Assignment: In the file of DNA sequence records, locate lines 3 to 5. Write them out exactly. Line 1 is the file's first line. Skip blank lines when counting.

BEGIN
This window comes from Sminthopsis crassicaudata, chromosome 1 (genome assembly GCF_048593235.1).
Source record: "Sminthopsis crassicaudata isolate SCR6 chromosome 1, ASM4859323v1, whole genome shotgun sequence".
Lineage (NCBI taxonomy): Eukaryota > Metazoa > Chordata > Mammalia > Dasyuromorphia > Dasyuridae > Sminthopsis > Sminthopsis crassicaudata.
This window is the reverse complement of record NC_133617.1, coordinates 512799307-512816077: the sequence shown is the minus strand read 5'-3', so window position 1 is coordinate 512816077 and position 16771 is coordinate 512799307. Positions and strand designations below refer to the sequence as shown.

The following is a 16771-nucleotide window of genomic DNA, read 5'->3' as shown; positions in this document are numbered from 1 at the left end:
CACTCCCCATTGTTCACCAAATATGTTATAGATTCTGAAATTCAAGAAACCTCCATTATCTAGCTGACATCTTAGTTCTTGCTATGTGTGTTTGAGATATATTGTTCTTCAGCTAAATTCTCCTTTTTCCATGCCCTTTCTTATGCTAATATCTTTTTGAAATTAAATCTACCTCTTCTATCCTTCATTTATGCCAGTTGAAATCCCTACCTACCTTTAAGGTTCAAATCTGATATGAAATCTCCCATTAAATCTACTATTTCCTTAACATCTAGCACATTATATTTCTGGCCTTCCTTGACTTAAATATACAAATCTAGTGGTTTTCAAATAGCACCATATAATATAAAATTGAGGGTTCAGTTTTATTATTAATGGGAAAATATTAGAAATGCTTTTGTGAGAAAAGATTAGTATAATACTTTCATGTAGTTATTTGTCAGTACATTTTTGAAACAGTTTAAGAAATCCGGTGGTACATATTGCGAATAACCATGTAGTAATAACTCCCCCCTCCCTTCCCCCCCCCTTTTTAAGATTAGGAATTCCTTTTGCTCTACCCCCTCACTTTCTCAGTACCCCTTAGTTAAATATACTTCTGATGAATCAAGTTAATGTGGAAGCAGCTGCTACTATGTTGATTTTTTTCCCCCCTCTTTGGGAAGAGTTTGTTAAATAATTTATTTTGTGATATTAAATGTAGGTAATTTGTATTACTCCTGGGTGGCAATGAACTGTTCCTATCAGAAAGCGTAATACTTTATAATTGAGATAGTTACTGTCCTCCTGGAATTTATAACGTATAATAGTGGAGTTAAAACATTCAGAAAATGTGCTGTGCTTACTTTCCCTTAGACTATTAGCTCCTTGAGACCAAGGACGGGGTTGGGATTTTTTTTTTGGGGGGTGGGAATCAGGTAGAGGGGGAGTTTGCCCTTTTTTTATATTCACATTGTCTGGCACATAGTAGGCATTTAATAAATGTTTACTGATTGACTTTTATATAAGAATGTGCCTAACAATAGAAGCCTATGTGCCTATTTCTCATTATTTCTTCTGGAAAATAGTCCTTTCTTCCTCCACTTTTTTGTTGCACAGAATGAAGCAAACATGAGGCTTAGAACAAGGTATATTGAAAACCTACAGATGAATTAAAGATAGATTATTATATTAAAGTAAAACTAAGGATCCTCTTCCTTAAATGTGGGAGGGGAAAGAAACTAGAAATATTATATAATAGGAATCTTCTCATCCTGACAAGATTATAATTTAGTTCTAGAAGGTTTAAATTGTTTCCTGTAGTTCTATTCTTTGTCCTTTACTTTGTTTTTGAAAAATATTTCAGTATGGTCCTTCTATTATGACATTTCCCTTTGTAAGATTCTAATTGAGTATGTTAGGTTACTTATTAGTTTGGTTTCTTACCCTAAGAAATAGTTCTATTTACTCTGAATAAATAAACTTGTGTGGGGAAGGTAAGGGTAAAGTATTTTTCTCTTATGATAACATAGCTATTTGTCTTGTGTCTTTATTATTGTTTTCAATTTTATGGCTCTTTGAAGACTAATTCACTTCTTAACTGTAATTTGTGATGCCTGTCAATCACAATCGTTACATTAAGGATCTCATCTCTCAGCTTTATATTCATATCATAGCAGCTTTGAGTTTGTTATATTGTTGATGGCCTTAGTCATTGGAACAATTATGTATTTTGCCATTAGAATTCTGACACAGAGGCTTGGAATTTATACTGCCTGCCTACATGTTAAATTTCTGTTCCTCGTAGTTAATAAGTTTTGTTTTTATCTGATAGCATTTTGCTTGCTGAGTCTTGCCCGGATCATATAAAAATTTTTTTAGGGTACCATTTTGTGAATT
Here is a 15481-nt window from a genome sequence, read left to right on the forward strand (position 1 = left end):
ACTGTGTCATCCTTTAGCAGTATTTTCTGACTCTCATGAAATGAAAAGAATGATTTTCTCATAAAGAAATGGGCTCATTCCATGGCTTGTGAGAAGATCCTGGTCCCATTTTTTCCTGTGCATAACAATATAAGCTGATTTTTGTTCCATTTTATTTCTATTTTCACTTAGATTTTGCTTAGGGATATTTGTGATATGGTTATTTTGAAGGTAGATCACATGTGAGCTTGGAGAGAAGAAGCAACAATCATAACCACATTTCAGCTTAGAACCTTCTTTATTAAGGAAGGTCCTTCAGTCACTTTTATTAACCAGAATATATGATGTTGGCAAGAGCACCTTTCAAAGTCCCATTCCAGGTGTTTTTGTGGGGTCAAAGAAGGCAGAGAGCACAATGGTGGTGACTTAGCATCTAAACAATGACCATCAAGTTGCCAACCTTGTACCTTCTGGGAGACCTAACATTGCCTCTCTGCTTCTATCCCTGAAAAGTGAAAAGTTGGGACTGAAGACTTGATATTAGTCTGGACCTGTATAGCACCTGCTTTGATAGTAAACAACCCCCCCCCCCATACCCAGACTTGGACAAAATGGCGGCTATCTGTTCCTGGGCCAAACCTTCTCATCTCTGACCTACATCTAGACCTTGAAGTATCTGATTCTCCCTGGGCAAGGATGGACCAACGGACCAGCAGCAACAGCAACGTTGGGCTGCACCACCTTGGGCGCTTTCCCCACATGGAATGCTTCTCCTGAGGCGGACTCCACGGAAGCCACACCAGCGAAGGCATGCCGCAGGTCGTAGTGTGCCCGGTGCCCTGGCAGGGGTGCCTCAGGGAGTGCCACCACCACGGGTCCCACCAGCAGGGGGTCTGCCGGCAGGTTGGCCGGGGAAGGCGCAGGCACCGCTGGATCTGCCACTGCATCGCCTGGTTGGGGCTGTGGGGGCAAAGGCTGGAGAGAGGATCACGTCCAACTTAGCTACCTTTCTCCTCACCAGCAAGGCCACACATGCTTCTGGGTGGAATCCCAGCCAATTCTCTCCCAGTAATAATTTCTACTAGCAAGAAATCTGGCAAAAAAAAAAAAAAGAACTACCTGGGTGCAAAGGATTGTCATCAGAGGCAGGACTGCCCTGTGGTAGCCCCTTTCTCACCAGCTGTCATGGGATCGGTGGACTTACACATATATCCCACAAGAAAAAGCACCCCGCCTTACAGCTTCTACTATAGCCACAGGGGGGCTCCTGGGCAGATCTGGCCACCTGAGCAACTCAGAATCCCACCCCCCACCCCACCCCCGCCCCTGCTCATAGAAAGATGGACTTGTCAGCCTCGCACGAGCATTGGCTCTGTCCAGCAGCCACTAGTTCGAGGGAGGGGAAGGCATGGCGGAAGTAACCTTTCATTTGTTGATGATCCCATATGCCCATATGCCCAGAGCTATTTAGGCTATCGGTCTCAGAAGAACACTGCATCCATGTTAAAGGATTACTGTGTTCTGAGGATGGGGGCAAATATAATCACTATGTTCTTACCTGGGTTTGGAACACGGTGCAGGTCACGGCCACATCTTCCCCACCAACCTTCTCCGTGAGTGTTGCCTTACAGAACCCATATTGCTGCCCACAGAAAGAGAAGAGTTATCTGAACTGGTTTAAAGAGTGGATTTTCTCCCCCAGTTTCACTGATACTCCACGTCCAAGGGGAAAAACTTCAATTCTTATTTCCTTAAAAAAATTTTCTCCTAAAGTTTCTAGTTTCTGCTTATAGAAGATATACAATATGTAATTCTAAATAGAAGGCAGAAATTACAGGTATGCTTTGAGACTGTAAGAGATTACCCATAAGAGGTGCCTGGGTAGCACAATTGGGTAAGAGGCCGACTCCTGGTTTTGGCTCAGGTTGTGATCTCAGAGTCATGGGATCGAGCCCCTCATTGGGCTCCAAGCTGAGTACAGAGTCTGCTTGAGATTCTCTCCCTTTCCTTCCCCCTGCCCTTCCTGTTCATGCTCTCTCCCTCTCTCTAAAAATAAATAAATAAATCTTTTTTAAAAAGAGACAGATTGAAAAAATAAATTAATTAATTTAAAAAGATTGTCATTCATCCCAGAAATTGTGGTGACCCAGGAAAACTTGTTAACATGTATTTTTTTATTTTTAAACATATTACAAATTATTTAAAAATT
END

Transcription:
Lineage (NCBI taxonomy): Eukaryota > Metazoa > Chordata > Mammalia > Dasyuromorphia > Dasyuridae > Sminthopsis > Sminthopsis crassicaudata.
This window is the reverse complement of record NC_133617.1, coordinates 512799307-512816077: the sequence shown is the minus strand read 5'-3', so window position 1 is coordinate 512816077 and position 16771 is coordinate 512799307. Positions and strand designations below refer to the sequence as shown.

The following is a 16771-nucleotide window of genomic DNA, read 5'->3' as shown; positions in this document are numbered from 1 at the left end: